Every living thing consists of water. The human body consists of 65% water. If the body loses more than 20% of its normal water content, the person will die painfully. A human being must take in a minimum of 4 litres of potable quality of water per day in order to carry on the life process. Whatever the nutrients (food substances) a person takes in, it is the water that dissolves them and carries them to all parts of organism, which through bio chemical reactions are converted to energy.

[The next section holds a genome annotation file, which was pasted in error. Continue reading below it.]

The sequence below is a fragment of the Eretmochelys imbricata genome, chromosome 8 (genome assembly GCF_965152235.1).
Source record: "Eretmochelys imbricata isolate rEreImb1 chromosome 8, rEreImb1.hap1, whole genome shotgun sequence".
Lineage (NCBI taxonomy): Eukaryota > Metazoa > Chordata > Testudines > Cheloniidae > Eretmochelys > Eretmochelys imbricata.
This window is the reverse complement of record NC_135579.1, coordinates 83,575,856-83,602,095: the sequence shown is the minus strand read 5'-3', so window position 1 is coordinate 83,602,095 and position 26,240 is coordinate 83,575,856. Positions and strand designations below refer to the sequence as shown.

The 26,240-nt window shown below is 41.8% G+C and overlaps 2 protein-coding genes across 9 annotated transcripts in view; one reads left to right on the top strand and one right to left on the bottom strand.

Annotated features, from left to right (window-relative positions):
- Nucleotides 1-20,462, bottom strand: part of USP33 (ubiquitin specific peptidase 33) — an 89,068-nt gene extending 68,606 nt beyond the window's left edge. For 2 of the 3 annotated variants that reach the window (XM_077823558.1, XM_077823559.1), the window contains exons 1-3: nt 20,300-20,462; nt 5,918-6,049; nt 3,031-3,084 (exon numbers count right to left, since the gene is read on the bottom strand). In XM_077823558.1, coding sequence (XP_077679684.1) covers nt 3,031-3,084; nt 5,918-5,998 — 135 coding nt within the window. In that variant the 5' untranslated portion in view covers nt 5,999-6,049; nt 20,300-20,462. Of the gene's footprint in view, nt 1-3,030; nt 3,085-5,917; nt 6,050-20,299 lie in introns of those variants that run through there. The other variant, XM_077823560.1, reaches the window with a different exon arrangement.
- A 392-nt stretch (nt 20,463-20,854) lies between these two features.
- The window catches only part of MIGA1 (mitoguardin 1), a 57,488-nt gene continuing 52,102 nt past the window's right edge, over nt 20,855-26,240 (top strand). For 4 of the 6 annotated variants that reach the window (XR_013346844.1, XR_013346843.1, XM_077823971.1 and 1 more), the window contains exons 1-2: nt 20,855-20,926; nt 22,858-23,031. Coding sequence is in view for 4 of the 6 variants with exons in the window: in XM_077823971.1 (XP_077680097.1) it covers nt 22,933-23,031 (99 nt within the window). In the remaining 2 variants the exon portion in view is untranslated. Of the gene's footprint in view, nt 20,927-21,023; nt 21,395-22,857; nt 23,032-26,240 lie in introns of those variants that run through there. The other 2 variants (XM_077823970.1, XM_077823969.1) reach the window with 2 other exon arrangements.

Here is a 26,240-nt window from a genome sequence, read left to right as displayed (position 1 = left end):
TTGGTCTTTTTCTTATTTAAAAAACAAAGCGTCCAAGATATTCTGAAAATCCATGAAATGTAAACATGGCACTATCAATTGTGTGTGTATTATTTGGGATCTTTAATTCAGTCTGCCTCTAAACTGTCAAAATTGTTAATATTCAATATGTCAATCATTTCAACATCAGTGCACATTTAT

The 1981 report of World Health Organization, Geneva reports "Water collected for domestic use often becomes recontaminated or further contaminated by unsafe consumer storage and handling practices at the household level and is at the high risk by various pathogenic viruses, bacteria and parasites causing infectious diseases."
Therefore household safe storage can lead to dramatic improvements in drinking water quality and reduction in diarrheal disease. Assurance of drinking-water safety is a foundation for the prevention and control of waterborne diseases.
Water can affect people's health via food preparation, direct human use for drinking or for hygiene.